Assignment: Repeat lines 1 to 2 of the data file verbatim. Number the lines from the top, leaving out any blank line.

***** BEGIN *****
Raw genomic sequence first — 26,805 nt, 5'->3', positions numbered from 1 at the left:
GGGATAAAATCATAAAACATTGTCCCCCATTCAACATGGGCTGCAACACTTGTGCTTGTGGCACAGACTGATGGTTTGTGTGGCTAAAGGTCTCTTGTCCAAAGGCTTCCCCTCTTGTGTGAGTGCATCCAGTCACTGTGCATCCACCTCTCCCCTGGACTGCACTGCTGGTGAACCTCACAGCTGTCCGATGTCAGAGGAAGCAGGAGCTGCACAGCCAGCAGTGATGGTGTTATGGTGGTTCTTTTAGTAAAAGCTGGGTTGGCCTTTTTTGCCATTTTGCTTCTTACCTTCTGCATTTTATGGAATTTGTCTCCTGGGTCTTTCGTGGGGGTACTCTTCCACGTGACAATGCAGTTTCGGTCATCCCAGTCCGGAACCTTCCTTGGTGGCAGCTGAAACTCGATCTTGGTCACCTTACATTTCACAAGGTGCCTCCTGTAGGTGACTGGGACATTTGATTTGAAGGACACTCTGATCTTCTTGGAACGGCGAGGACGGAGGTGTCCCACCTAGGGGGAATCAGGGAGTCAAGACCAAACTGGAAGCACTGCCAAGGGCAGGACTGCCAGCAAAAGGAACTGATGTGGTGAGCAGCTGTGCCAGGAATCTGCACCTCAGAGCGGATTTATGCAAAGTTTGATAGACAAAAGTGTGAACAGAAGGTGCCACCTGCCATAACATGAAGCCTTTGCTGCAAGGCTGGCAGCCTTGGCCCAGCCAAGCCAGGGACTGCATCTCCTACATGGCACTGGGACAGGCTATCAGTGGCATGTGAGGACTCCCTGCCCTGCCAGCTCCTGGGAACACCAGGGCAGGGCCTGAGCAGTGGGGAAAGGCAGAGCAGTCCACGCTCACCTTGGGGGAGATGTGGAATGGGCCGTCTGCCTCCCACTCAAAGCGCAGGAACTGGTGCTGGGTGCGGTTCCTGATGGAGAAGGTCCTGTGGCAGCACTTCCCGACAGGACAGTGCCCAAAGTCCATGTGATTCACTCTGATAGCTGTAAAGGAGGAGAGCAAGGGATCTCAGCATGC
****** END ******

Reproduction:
Raw genomic sequence first — 26,805 nt, 5'->3', positions numbered from 1 at the left:
GGGATAAAATCATAAAACATTGTCCCCCATTCAACATGGGCTGCAACACTTGTGCTTGTGGCACAGACTGATGGTTTGTGTGGCTAAAGGTCTCTTGTCCAAAGGCTTCCCCTCTTGTGTGAGTGCATCCAGTCACTGTGCATCCACCTCTCCCCTGGACTGCACTGCTGGTGAACCTCACAGCTGTCCGATGTCAGAGGAAGCAGGAGCTGCACAGCCAGCAGTGATGGTGTTATGGTGGTTCTTTTAGTAAAAGCTGGGTTGGCCTTTTTTGCCATTTTGCTTCTTACCTTCTGCATTTTATGGAATTTGTCTCCTGGGTCTTTCGTGGGGGTACTCTTCCACGTGACAATGCAGTTTCGGTCATCCCAGTCCGGAACCTTCCTTGGTGGCAGCTGAAACTCGATCTTGGTCACCTTACATTTCACAAGGTGCCTCCTGTAGGTGACTGGGACATTTGATTTGAAGGACACTCTGATCTTCTTGGAACGGCGAGGACGGAGGTGTCCCACCTAGGGGGAATCAGGGAGTCAAGACCAAACTGGAAGCACTGCCAAGGGCAGGACTGCCAGCAAAAGGAACTGATGTGGTGAGCAGCTGTGCCAGGAATCTGCACCTCAGAGCGGATTTATGCAAAGTTTGATAGACAAAAGTGTGAACAGAAGGTGCCACCTGCCATAACATGAAGCCTTTGCTGCAAGGCTGGCAGCCTTGGCCCAGCCAAGCCAGGGACTGCATCTCCTACATGGCACTGGGACAGGCTATCAGTGGCATGTGAGGACTCCCTGCCCTGCCAGCTCCTGGGAACACCAGGGCAGGGCCTGAGCAGTGGGGAAAGGCAGAGCAGTCCACGCTCACCTTGGGGGAGATGTGGAATGGGCCGTCTGCCTCCCACTCAAAGCGCAGGAACTGGTGCTGGGTGCGGTTCCTGATGGAGAAGGTCCTGTGGCAGCACTTCCCGACAGGACAGTGCCCAAAGTCCATGTGATTCACTCTGATAGCTGTAAAGGAGGAGAGCAAGGGATCTCAGCATGC